Month: May 2014


The fifteenth ancestor is my 52 week challenge is my maternal 3rd-great-grandfather, Jean Joseph Desire DeBROUX.

When I originally received the information on this family, it was only listed as Desire & Desiree DeBroux. That was the info I had for the longest time. They always caught my eye since it was such an interesting set of names.

Later on, I found out that Desire was born Jean Joseph Desire DeBROUX on 16 February 1830 to Jean Joseph & Anne Catherine (LANGELE) DeBROUX. He was born in the small village of Piétrebais in the Walloon Brabant Province of Belgium.

The next fact I have documented for Desire was his marriage to Desiree, also known as Marie Desiree LOOD, on 30 November 1854 in Piétrebais. They had their first child, Victorie Marie, in Piétrebais in 1855 before setting out for America in around 1857, settling in the center of the state of Wisconsin, mainly in the Outagamie County and Langlade County areas.

My great-great grandfather Joseph Wilbert DeBROUX was born in Outagamie County in May 1865.

Desire and Desiree passed away not too far apart from each other. Desire passed away on 6 April 1912 and Desiree on 19 November 1912 in the small Norwood Township in Langlade County, Wisconsin. They are both buried at St. Joseph’s Catholic Cemetery in that township.

This post is 15 of 52 in the “52 Ancestors in 52 Weeks” Challenge” begun by Amy Johnson Crow.

James Collins headstoneThe fourteenth ancestor in my 52 week challenge is my wife’s great-great-grandfather, James A COLLINS. James is a bit of a mystery. He had ancestors and now he doesn’t.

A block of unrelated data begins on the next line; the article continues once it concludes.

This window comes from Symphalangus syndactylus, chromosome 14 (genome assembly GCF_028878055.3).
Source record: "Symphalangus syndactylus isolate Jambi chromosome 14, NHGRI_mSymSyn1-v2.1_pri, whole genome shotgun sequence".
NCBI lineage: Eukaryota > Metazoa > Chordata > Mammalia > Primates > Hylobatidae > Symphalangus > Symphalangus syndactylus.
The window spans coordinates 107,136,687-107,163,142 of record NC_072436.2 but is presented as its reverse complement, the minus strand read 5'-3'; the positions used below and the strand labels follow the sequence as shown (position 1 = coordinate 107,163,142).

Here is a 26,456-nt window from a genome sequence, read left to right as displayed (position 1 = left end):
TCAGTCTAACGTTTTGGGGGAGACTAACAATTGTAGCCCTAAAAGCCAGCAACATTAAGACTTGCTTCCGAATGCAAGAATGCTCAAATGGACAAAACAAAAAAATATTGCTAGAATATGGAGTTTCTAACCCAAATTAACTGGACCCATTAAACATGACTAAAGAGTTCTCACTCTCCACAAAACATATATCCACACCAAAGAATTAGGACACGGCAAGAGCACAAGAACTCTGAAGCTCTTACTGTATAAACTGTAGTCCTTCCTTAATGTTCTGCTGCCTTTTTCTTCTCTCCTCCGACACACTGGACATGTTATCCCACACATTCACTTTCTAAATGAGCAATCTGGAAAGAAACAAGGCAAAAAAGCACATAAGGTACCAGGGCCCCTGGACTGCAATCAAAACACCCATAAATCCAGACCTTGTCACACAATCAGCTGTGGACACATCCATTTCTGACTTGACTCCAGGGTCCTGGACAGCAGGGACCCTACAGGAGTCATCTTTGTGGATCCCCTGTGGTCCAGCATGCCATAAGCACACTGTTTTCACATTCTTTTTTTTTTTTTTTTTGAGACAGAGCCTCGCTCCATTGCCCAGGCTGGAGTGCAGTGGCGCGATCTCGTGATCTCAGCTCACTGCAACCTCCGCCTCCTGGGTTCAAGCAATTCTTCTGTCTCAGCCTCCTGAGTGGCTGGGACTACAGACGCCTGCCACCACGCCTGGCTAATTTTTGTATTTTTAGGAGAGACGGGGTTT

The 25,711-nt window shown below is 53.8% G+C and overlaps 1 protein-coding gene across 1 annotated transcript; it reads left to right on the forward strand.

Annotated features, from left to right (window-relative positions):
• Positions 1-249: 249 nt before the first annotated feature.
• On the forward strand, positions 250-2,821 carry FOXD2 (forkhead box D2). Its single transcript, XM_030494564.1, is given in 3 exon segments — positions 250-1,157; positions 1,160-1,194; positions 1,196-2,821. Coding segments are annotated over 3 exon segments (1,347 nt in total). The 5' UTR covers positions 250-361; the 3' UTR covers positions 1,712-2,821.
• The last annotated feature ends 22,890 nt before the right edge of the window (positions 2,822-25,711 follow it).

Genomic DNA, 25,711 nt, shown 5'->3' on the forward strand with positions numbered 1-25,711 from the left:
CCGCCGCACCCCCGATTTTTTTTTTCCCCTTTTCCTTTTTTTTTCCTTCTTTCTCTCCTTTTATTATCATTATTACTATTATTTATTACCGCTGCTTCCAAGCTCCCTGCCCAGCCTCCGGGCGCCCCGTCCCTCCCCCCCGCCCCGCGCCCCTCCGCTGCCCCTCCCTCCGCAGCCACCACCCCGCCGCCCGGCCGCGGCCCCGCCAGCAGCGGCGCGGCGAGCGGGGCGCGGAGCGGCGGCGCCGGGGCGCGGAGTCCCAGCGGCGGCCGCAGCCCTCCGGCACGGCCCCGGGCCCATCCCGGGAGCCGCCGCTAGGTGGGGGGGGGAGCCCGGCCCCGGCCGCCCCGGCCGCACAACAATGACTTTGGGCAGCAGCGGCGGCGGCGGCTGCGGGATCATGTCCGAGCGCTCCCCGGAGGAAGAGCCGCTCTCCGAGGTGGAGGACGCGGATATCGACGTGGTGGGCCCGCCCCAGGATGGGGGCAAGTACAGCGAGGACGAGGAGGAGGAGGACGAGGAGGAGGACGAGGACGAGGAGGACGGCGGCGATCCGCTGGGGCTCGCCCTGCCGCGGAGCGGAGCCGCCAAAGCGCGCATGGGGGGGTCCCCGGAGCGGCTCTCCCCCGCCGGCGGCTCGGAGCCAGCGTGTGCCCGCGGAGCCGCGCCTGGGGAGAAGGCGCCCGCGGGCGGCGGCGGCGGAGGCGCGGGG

The information I originally had for James Collins listed his parents as Daniel and Elizabeth Collins. This information is everywhere on other trees posted online, so it made sense. All of the information included in census records matched up pretty well. Then, when researching his wife, I tracked down her parents in an 1860 census record. His wife is Elizabeth ENYART and her parents were Nelson and Margarent ENYART. The reason it took a bit to finally track them down is that the Enyart surname is prone to being butchered in the records. In this 1860 census, it was written as Inard. I also ended up finding the marriage record for James and Elizabeth in that same county, which is what originally drove me to look there in the first place.

I found the family living in Miller, Scotland County, Missouri. In this census record, there is a James Collins living with the family as a farmhand. In November of 1860, I found the marriage record of James and Elizabeth. My original information had James living in Iowa with Daniel Collins. The James living in Missouri made a lot more sense since he was married there and his wife’s family lived there. This removes the Daniel Collins line from my wife’s tree, though the problem still exists on almost every version of James’ tree I still find online.

The family then relocated to Wisconsin as James joined the 6th Wisconsin Regiment, Company K in late 1864. In the 1870 census, James and his wife are living in Richwood Township in Richland County in southwestern Wisconsin. They would live out the rest of their lives in this area of the state.

On March 14, 1903, James passed away. He is buried with his wife at Tavera Cemetery in Richwood.

This post is 14 of 52 in the “52 Ancestors in 52 Weeks” Challenge” begun by Amy Johnson Crow.

Braatz FamilyThe thirteenth ancestor in my 52 week challenge is my paternal 3rd-great-grandmother, Maria (KLEGIN) BRAATZ.